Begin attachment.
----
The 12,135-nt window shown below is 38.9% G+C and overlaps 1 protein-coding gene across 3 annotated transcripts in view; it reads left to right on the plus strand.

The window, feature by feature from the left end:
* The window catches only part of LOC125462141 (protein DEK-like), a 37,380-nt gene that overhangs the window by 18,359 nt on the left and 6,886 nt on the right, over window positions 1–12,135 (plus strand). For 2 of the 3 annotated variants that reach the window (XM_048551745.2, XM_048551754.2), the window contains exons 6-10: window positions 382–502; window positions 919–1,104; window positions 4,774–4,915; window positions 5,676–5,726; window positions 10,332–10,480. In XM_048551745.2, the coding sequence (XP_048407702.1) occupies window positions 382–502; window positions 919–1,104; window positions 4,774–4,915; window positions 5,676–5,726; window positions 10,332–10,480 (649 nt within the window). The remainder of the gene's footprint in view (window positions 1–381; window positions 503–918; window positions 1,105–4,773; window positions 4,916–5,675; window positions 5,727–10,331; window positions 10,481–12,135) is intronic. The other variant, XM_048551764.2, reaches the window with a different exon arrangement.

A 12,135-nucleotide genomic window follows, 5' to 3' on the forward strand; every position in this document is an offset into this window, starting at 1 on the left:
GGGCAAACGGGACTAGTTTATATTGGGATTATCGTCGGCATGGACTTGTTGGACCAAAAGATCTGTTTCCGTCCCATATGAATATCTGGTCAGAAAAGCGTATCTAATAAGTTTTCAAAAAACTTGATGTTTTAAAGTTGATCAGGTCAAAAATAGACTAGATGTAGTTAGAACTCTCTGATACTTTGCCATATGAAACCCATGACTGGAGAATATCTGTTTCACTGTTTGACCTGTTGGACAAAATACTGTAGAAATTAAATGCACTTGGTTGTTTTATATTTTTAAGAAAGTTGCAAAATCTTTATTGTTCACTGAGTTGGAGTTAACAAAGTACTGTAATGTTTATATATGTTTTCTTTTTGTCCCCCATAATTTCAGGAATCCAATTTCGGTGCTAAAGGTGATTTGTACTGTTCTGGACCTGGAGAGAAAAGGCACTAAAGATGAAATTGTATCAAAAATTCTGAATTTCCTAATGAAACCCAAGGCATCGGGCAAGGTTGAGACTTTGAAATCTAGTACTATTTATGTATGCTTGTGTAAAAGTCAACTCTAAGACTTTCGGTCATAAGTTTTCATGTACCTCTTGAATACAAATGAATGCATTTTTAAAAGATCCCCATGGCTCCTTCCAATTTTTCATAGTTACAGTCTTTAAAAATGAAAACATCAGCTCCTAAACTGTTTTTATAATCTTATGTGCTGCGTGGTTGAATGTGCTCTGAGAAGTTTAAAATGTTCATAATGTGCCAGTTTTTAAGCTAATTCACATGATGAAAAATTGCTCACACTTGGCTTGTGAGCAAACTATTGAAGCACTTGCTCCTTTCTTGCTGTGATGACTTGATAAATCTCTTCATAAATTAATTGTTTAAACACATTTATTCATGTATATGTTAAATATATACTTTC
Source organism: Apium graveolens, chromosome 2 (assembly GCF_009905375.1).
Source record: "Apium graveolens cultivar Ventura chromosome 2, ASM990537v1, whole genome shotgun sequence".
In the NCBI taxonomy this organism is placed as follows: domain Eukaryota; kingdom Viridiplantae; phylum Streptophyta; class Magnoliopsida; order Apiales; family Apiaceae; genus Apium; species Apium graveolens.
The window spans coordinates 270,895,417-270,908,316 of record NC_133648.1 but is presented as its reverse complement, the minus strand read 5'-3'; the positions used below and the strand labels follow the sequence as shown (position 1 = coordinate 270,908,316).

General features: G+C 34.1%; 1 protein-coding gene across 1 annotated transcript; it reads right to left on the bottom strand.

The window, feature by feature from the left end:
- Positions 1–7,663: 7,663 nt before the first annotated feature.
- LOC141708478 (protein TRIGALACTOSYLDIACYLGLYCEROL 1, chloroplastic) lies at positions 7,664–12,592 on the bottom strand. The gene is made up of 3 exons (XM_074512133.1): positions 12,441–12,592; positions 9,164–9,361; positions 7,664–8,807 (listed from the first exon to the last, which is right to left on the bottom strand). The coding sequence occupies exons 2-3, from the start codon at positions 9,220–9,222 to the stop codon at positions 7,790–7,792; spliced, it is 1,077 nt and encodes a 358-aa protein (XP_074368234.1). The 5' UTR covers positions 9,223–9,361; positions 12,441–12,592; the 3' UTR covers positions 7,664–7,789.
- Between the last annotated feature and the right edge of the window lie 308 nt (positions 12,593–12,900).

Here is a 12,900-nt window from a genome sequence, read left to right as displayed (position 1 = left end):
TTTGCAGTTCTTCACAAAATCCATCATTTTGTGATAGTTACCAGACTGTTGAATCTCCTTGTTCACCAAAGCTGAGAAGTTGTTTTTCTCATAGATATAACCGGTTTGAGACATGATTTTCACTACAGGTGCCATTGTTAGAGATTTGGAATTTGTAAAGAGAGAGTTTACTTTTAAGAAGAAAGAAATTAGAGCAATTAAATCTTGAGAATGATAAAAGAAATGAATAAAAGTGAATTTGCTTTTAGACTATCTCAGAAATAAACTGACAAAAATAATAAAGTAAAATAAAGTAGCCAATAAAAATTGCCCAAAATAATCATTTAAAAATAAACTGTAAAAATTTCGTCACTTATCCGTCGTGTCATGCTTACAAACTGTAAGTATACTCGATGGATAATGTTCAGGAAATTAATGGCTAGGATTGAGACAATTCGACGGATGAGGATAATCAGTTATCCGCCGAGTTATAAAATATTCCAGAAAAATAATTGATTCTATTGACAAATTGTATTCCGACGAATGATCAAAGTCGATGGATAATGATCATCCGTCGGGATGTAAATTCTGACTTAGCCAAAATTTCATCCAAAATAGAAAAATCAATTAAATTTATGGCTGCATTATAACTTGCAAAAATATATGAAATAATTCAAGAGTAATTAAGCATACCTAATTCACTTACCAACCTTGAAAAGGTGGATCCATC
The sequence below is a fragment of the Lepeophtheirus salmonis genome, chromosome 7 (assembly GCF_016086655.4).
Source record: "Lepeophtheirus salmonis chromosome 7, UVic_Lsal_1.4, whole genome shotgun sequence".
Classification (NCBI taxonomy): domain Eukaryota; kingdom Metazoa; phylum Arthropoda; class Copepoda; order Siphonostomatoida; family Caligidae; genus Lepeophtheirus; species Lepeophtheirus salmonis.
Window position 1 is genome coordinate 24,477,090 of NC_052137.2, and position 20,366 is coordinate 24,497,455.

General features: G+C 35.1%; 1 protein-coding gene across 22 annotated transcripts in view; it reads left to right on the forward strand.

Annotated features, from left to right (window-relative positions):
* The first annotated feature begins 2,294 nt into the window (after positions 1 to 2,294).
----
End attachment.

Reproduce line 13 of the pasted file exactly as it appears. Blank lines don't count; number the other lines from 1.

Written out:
- LOC141708478 (protein TRIGALACTOSYLDIACYLGLYCEROL 1, chloroplastic) lies at positions 7,664–12,592 on the bottom strand. The gene is made up of 3 exons (XM_074512133.1): positions 12,441–12,592; positions 9,164–9,361; positions 7,664–8,807 (listed from the first exon to the last, which is right to left on the bottom strand). The coding sequence occupies exons 2-3, from the start codon at positions 9,220–9,222 to the stop codon at positions 7,790–7,792; spliced, it is 1,077 nt and encodes a 358-aa protein (XP_074368234.1). The 5' UTR covers positions 9,223–9,361; positions 12,441–12,592; the 3' UTR covers positions 7,664–7,789.